What to do downtown after work
Head in the clouds
Ness Nite spends a lot of time dreaming.
The 22-year-old artist’s debut album has her diving into different pages of her diary, each track putting in her a different role, from a confident lover and horoscope-reading witch to a social media-fueled dreamer and an anxious tightrope walker.
Nite, who uses a stage name, falls confidently into each role. The former Minneapolis resident said her night owl persona is more focused on pursuing her dreams.
“(It’s) a version of myself that doesn’t have all the insecurities and random stuff through my mind. (Nite is) a focused version of myself,” she said.
It’s not a confidence she always had. On her first release, an EP dubbed “Nite Time,” her voice sinks back a bit more into the production. Two years later, Nite is still making what she calls “braless music,” or music that feels like taking your bra off.
“I gained a lot of confidence from my first project, and I think it’s really evident in my new album. When I do rap, I think it’s way more aggressive, more confident,” she said.
On “Dream Girl,” her debut album, Nite realizes some of her dreams. She sounds bold even when she’s talking about mental illness (“Tightrope”) or bragging about how strong her love is (“My Love”). The record was produced by Mike Frey and recorded in his basement studio in South Minneapolis and then mixed and mastered by Alex Tumay back in New York where she lives now.
Nite finds power in dreaming, which gives her the ability to imagine herself fully realized. On “Magic B—-,” she defends her creative energy, something that’s independent of men, while working on her next spell or vision (“Too busy dreaming / you can’t go the places I go”). On “Watercolor Roses,” Nite rap-sings about inventing her own beauty over a beat right out of a Nintendo video game. Her central metaphor is about “living your life how you want to.”
“It’s a metaphor for something beautiful and manufactured, but it’s not supposed to be bad,” she said.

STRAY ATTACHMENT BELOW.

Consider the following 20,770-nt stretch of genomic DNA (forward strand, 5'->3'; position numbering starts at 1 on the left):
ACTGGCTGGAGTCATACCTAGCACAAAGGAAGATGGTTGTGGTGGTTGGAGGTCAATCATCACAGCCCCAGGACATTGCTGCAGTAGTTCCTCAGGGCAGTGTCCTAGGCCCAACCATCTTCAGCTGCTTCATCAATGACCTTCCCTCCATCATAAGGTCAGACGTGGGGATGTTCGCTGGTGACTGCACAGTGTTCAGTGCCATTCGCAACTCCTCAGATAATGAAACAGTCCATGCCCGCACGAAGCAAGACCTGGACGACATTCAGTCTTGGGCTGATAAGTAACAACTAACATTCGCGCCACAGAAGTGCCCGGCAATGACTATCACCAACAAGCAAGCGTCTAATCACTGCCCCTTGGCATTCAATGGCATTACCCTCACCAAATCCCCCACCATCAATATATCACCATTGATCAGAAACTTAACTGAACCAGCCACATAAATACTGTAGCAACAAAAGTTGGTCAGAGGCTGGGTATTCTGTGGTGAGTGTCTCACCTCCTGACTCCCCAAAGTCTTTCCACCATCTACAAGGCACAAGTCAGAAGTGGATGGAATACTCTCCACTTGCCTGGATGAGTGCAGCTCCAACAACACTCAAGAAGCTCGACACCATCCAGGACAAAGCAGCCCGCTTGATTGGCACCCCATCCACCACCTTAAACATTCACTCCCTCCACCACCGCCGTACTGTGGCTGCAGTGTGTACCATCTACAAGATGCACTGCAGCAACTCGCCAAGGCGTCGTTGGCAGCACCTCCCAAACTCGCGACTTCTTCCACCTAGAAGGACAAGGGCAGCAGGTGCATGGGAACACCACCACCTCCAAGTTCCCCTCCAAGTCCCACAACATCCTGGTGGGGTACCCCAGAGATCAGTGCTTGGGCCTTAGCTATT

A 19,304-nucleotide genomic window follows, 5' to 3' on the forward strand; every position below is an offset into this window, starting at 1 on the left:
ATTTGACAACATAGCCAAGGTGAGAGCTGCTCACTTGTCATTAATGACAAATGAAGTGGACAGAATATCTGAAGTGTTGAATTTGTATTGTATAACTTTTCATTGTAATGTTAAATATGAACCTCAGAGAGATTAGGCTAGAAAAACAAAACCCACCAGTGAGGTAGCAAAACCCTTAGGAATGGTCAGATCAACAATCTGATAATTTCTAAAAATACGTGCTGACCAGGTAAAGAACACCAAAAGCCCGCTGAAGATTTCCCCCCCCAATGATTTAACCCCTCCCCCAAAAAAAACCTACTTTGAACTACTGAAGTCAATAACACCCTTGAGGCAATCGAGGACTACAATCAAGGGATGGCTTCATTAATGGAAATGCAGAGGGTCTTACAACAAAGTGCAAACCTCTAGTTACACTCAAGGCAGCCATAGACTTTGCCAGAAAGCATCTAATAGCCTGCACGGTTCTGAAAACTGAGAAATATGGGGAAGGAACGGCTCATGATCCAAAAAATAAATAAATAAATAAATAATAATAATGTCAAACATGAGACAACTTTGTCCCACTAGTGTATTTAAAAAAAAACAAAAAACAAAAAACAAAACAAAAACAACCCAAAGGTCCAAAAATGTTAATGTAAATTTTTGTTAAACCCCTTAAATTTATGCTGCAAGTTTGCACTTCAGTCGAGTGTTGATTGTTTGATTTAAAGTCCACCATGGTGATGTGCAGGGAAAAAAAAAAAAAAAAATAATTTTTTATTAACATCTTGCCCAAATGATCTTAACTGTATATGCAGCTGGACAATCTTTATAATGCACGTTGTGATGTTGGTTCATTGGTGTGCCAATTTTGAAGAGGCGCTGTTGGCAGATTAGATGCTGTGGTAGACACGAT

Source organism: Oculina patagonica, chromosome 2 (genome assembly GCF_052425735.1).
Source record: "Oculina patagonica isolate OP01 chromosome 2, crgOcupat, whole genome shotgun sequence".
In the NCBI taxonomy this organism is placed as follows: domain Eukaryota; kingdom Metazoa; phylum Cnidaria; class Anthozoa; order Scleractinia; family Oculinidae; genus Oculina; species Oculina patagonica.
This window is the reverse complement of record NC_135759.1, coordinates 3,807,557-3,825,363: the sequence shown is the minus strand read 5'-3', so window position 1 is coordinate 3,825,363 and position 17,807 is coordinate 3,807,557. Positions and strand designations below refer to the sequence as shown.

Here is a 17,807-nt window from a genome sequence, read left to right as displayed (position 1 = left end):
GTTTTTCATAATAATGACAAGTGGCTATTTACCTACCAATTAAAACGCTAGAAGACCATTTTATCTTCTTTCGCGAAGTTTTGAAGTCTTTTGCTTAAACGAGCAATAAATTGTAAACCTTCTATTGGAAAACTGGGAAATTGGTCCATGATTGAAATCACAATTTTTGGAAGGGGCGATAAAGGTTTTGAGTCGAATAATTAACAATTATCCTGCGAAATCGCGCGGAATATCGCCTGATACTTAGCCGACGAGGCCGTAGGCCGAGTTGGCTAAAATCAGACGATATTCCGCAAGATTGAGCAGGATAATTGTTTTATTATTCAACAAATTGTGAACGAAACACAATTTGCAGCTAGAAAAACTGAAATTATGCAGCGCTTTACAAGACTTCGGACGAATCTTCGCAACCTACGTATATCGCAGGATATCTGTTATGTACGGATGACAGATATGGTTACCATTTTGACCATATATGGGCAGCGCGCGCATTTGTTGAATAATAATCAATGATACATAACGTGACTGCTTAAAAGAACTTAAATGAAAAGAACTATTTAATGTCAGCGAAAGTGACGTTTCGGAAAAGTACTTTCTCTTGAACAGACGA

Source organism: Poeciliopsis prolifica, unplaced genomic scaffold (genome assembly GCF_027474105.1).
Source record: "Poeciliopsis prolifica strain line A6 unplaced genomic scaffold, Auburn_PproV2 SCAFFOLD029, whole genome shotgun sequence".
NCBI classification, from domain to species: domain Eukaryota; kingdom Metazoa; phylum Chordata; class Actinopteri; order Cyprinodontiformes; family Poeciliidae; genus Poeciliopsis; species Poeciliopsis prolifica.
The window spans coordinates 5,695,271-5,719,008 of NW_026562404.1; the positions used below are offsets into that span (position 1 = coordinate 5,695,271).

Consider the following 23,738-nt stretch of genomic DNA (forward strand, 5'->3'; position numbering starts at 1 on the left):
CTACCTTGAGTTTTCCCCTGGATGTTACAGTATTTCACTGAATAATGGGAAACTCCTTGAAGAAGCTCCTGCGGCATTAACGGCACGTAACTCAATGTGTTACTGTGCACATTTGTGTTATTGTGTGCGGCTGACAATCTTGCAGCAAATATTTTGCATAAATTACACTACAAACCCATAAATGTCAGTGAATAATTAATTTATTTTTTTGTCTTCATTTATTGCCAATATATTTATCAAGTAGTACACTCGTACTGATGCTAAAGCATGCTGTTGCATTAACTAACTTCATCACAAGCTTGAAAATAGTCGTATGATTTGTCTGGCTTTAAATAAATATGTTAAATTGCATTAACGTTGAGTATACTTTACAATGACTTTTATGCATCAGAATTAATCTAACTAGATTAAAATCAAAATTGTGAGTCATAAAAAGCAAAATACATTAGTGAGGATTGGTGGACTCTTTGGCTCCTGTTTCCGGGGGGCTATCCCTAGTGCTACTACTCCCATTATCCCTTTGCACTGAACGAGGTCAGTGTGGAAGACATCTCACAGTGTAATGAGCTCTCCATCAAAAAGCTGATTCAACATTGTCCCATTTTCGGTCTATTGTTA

Nite’s strong self-awareness continues on songs like “Tightrope,” which has her rapping about not having everything figured out, though she knows she’s making the right steps in her life (“I know it don’t seem like / I’ve found my peace but I / been walking more steady every second since I left / steady picking up the piece I find in every step”).
The 12-track album showcases Nite’s dreamy voice in nearly as many emotions and styles. Connecting the songs is Nite’s multi-dimensional personality, unapologetic female energy and hustle on a higher plane.
Nite will play First Avenue’s 7th Street Entry on Friday, March 23. The 18-plus show will be hosted by Mica Grimm and will feature local musicians DJ Sophia Eris, Izell Pyramid and Dua.
Nite released “Dream Girl” on March 2 via POW Recordings.
A lot of high-end coffee shops are looking like high-end restaurants these days, with liquor licenses, food menus and Instagrammable décor. Hodges Bend is their spiritual successor. I’d say the best description of the restaurant and cocktail bar is a coffee saloon.
You’ll find the coffeehouse-restaurant right at the border of Minneapolis and St. Paul near an LRT station. You’ll know when you’ve gone far enough on University Avenue when you see an apartment building with St. Paul in big letters.
Inside, Hodges Bend looks like a Western-themed bar with chandeliers made of glass bottles and a large wooden bar. But the focus is on the coffee. Hodges Bend serves its own line of beans, along with a couple different kinds of cold-brewed coffees, drinks with various brewing methods and an espresso bar menu. The coffee and tonic ($5) should probably be the next big (non-alcoholic) brunch cocktail, but there are plenty of real cocktails to enjoy. The Clover Club ($10) is a frothy raspberry-infused dream of a drink with gin and lemon. The bar serves a blend of classic and signature cocktails.
Coffee supposedly suppresses hunger, but if hunger strikes, Hodges Bend has a curried fried chicken ($15) to snack on. Its burger ($12), which comes topped with house bacon, American cheese and a house burger sauce, is nearly decadent. Hodges Bend is the coffee lover’s paradise, and, better yet, many haven’t caught on yet (it only opened in January).
What if all the food groups — tacos, beer and coffee — played nice? It would probably look a lot like Northern Coffeeworks’ taco takeover and barista competition coming up on Friday, March 23 from 7 p.m.–10 p.m. Along with coffee connoisseurs slinging the best-looking lattes in town, the coffee bar near the Mill District is letting Jorge Guzman take over the kitchen. The James Beard Award-nominated chef will serve cochinita pibil, chorizo-potato and refried lentil tacos ($5 each), along with sikil pak ($7), a traditional pumpkin seed dip from his hometown in the Yucatan. If that wasn’t enough to get you in the door, then Niko Tonks, the head brewer of Fair State Brewing Cooperative, will be collaborating with Guzman to release a one-time special beer for the event. DJ Stepmom will be spinning tunes for the event at 1027 Washington Ave. S.